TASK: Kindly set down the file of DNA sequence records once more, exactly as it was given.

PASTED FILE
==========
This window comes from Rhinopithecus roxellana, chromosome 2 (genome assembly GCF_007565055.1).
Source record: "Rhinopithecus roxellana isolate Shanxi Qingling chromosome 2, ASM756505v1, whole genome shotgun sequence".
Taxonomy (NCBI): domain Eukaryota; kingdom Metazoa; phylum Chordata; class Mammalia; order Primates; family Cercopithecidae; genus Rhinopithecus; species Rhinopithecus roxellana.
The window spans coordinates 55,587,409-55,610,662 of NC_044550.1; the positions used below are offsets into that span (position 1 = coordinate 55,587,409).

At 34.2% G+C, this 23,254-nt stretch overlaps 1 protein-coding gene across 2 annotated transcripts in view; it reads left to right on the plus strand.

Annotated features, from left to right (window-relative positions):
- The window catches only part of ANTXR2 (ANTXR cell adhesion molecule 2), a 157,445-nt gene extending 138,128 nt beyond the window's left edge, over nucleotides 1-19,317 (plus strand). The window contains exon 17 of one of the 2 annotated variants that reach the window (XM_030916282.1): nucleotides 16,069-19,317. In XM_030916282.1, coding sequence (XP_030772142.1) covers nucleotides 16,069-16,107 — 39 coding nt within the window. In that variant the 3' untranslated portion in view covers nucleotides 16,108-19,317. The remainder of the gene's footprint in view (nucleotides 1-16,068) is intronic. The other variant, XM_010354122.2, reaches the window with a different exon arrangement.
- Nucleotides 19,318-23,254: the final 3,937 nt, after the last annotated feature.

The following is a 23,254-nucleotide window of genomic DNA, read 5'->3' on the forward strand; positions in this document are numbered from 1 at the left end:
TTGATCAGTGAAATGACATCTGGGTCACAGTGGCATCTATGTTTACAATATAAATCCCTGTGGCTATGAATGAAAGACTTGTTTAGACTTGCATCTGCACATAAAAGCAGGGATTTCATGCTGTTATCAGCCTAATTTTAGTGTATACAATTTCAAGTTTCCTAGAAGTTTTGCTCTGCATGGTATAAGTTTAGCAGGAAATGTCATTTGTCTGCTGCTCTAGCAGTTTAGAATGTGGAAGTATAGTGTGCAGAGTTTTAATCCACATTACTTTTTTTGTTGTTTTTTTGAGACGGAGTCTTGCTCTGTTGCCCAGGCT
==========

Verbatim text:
This window comes from Rhinopithecus roxellana, chromosome 2 (genome assembly GCF_007565055.1).
Source record: "Rhinopithecus roxellana isolate Shanxi Qingling chromosome 2, ASM756505v1, whole genome shotgun sequence".
Taxonomy (NCBI): domain Eukaryota; kingdom Metazoa; phylum Chordata; class Mammalia; order Primates; family Cercopithecidae; genus Rhinopithecus; species Rhinopithecus roxellana.
The window spans coordinates 55,587,409-55,610,662 of NC_044550.1; the positions used below are offsets into that span (position 1 = coordinate 55,587,409).

At 34.2% G+C, this 23,254-nt stretch overlaps 1 protein-coding gene across 2 annotated transcripts in view; it reads left to right on the plus strand.

Annotated features, from left to right (window-relative positions):
- The window catches only part of ANTXR2 (ANTXR cell adhesion molecule 2), a 157,445-nt gene extending 138,128 nt beyond the window's left edge, over nucleotides 1-19,317 (plus strand). The window contains exon 17 of one of the 2 annotated variants that reach the window (XM_030916282.1): nucleotides 16,069-19,317. In XM_030916282.1, coding sequence (XP_030772142.1) covers nucleotides 16,069-16,107 — 39 coding nt within the window. In that variant the 3' untranslated portion in view covers nucleotides 16,108-19,317. The remainder of the gene's footprint in view (nucleotides 1-16,068) is intronic. The other variant, XM_010354122.2, reaches the window with a different exon arrangement.
- Nucleotides 19,318-23,254: the final 3,937 nt, after the last annotated feature.

The following is a 23,254-nucleotide window of genomic DNA, read 5'->3' on the forward strand; positions in this document are numbered from 1 at the left end:
TTGATCAGTGAAATGACATCTGGGTCACAGTGGCATCTATGTTTACAATATAAATCCCTGTGGCTATGAATGAAAGACTTGTTTAGACTTGCATCTGCACATAAAAGCAGGGATTTCATGCTGTTATCAGCCTAATTTTAGTGTATACAATTTCAAGTTTCCTAGAAGTTTTGCTCTGCATGGTATAAGTTTAGCAGGAAATGTCATTTGTCTGCTGCTCTAGCAGTTTAGAATGTGGAAGTATAGTGTGCAGAGTTTTAATCCACATTACTTTTTTTGTTGTTTTTTTGAGACGGAGTCTTGCTCTGTTGCCCAGGCT